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Camel - Stationary Traveller CD (album) cover

STATIONARY TRAVELLER

Camel

 

Symphonic Prog

3.38 | 464 ratings

From Progarchives.com, the ultimate progressive rock music website

kenethlevine
Special Collaborator
Prog-Folk Team
5 stars If "Nude" was Camel redoing "Snow Goose" for the 80s, then "Stationary Traveller" was the "Moonmadness" for this decade. Even the opener, "Pressure Points" packs a similar punch to "Aristillus". Of course, times have changed, and the shorter songs of "Single Factor" have returned here, so that in fact the authentic similarities to classic era Camel are few. Yet this is as far removed from "Single Factor" as you can imagine, being a dark brooding affair at the crossroads of prog and new wave, with almost nothing that sounds overtly commercial.

The loose concept surrounding the Berlin wall and the iron curtain of the time is held tightly together by the subtle changes between and within tracks; this is an album where the sequencing of material was carefully thought out and impeccably ordained. Moreover, all the material is of uniformly high quality. While the instrumentals are special highlights, in particular the emotive title tune that features Latimer on pan flute and on stellar solo, the vocals are strong and diverse. Chris Rainbow and Dave Paton lend their talents to the Camel sound without overruling it, as was sometimes the case on "Single Factor". "Cloak and Dagger Man" is a genuine rocker and "Vopos" has a nightmarish quality that should appeal to those who like their prog at its most sinister. "West Berlin" and "Fingertips" represent the best of latter day Camel - strong melodies, a variety of well arranged breaks with sax, double bass, and synthesizers, and, in the case of "Fingertips", unabashed sensuality.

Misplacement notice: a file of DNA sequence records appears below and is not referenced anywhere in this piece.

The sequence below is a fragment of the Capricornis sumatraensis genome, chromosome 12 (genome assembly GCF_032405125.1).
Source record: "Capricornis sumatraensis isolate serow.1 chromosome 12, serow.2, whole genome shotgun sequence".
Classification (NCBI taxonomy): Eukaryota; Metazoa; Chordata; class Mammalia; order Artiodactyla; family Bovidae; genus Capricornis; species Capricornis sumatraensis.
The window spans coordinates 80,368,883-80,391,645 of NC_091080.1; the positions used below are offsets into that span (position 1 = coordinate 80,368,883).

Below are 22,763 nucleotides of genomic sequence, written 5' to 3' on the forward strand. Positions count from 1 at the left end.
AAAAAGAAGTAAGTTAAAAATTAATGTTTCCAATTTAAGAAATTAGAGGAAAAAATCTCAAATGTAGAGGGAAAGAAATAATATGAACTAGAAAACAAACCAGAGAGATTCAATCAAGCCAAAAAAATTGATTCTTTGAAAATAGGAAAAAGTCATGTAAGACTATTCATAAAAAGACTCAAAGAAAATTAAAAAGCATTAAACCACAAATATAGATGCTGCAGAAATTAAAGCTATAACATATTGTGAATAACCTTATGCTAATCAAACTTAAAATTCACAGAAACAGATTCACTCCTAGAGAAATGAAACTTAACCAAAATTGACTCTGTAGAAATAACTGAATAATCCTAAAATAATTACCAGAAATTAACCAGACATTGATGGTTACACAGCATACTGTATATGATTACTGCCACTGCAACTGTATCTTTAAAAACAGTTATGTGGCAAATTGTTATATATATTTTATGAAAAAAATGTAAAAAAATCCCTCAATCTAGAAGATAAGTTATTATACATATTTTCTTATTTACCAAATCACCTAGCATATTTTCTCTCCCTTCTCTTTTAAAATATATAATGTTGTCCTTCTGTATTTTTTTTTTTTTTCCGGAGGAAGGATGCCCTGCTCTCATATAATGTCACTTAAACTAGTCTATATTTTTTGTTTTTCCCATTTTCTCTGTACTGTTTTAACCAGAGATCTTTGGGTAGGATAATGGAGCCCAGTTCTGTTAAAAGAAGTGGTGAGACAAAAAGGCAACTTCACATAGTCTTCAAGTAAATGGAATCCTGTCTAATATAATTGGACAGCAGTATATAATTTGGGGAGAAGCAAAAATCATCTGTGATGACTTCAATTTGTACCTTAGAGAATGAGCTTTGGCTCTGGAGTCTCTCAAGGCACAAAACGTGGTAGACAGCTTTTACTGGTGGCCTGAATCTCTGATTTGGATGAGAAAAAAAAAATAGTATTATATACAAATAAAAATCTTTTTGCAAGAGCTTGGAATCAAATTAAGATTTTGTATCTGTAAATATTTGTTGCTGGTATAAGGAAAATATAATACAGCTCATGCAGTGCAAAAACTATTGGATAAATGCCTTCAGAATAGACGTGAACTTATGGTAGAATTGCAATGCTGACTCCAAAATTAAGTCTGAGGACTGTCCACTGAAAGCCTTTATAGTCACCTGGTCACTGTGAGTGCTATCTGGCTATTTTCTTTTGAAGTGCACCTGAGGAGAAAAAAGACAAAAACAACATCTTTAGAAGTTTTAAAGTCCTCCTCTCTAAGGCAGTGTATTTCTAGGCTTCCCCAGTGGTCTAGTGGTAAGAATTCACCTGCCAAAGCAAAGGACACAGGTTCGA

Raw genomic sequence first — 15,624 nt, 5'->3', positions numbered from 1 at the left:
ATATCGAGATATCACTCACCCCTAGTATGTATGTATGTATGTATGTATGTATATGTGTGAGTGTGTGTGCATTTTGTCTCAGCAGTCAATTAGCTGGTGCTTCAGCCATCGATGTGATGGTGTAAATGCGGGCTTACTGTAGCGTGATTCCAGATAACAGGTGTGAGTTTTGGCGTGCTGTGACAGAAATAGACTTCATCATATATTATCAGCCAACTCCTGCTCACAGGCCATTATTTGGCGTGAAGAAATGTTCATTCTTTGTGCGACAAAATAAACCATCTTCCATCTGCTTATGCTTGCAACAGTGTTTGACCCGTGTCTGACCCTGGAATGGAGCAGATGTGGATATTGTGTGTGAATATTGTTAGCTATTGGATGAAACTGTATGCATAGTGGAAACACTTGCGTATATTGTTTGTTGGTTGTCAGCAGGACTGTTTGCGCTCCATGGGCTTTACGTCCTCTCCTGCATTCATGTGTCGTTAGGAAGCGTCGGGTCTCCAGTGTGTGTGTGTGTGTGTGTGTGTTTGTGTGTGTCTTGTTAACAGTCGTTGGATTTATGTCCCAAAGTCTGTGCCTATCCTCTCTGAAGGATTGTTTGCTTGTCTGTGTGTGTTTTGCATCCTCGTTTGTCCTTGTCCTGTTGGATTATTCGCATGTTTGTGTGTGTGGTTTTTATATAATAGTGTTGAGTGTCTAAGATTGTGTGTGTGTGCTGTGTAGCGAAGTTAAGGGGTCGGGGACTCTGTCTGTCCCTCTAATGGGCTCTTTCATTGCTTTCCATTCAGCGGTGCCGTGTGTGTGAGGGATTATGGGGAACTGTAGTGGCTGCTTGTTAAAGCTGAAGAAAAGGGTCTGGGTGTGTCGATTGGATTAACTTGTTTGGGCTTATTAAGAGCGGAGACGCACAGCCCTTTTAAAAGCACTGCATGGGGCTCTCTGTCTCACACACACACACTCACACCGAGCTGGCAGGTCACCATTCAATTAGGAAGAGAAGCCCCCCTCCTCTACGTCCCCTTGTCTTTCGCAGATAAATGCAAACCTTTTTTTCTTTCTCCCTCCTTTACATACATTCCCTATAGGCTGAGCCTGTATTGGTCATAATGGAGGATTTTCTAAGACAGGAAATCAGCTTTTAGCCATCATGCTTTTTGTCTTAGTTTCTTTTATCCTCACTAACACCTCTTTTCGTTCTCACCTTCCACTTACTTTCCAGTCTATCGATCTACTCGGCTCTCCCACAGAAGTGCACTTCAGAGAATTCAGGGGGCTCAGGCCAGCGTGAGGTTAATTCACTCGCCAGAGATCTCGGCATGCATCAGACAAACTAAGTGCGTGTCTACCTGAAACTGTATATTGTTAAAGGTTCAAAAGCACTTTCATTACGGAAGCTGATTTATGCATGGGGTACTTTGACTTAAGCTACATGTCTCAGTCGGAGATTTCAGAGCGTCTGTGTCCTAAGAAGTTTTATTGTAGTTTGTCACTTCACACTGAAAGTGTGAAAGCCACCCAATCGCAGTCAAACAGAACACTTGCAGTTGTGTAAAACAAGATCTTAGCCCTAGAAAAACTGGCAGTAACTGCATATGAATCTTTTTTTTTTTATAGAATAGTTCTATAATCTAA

This album received a decent amount of play in its day, and "Long Goodbyes" was a highly regarded closer, again a real high point for Camel thanks to excellent songwriting, vocals and a closing lead guitar section that rung out this phase of the band in style. No more studio albums would appear for almost 7 years, and in the pre-internet age, this was an eternity. I know I am in the minority, but far from alone, in saying that "Stationary Traveller" is probably Camel's most fully realized project. Even though I wouldn't recommend it first to prog fans, for anyone who appreciates the efforts, risks, and rewards involved in moving out of a stationary orbit, this one, this band, is a winner, hands down.

kenethlevine | 5/5 |

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